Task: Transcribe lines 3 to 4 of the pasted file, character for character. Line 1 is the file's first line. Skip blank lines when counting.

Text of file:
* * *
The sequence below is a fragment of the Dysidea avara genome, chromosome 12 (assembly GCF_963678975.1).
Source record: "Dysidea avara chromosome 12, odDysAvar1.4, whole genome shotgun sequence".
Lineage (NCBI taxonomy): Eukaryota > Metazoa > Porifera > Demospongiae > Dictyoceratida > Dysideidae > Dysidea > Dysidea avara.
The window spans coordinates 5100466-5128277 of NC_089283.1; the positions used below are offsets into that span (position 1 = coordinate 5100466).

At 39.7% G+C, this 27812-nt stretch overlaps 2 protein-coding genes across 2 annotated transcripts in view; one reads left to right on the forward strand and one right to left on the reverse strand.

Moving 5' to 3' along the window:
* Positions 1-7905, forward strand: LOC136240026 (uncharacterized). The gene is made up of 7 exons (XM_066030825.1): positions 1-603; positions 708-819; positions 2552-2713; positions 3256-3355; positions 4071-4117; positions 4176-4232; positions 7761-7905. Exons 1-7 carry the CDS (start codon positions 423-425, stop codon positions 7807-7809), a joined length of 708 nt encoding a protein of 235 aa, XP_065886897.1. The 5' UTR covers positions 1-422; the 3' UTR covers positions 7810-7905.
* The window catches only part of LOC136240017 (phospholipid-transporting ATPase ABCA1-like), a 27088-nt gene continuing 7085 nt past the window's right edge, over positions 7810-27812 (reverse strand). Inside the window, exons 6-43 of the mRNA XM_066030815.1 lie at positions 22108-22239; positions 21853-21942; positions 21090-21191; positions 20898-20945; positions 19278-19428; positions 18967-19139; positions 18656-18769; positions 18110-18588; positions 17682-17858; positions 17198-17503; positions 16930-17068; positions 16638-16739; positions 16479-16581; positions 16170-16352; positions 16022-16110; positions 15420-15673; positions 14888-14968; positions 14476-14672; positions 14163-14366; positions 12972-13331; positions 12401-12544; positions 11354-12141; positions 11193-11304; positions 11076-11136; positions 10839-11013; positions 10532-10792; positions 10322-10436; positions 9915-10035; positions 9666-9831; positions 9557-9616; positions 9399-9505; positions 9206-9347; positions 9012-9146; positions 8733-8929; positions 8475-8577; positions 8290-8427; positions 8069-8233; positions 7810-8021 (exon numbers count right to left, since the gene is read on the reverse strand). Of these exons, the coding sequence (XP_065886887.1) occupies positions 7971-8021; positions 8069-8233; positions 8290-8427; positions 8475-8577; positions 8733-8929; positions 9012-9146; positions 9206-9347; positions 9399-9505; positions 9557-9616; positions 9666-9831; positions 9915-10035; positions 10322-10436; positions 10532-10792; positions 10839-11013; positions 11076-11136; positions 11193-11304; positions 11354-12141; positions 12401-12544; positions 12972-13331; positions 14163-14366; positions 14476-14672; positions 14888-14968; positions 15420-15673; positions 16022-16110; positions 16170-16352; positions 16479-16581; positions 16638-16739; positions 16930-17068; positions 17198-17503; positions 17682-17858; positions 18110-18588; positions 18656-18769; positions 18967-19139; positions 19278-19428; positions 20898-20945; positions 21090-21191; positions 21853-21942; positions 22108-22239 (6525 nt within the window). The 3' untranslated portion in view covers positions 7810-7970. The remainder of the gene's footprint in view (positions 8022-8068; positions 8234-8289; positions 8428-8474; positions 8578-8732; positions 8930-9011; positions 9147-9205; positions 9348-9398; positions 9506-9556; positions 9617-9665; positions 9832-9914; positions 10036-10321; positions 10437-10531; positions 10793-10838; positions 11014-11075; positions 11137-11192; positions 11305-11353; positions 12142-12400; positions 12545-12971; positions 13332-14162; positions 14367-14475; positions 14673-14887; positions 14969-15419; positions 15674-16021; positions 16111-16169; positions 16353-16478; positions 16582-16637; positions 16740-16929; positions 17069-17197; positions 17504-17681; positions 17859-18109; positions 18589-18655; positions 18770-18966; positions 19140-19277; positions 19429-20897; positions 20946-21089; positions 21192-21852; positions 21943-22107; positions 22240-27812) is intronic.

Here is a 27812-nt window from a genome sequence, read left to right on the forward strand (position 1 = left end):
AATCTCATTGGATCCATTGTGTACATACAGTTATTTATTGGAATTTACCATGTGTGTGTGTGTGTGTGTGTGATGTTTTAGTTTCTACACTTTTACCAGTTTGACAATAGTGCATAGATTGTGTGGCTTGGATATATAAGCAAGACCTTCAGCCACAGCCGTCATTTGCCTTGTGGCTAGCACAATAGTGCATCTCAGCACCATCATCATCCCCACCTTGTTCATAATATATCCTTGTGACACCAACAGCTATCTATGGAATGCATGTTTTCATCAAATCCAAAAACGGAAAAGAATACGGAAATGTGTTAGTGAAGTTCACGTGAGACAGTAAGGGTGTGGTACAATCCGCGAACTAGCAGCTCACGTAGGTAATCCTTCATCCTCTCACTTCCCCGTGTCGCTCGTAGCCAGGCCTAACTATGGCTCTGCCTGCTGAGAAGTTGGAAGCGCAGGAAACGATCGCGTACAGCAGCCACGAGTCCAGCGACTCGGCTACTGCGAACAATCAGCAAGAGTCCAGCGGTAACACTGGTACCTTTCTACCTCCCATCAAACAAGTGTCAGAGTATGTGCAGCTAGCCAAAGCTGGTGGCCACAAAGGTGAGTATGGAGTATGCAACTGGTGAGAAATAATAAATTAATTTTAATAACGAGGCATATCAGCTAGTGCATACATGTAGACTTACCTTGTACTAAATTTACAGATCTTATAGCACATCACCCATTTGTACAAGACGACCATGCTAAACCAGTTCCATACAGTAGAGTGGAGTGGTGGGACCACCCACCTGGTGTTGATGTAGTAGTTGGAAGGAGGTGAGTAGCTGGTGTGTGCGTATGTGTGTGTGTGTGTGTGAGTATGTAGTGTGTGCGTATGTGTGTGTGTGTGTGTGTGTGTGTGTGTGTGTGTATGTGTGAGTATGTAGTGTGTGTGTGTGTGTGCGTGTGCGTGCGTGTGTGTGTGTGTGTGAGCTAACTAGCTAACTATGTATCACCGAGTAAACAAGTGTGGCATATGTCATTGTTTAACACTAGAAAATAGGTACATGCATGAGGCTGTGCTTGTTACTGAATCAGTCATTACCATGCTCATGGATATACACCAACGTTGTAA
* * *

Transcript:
Lineage (NCBI taxonomy): Eukaryota > Metazoa > Porifera > Demospongiae > Dictyoceratida > Dysideidae > Dysidea > Dysidea avara.
The window spans coordinates 5100466-5128277 of NC_089283.1; the positions used below are offsets into that span (position 1 = coordinate 5100466).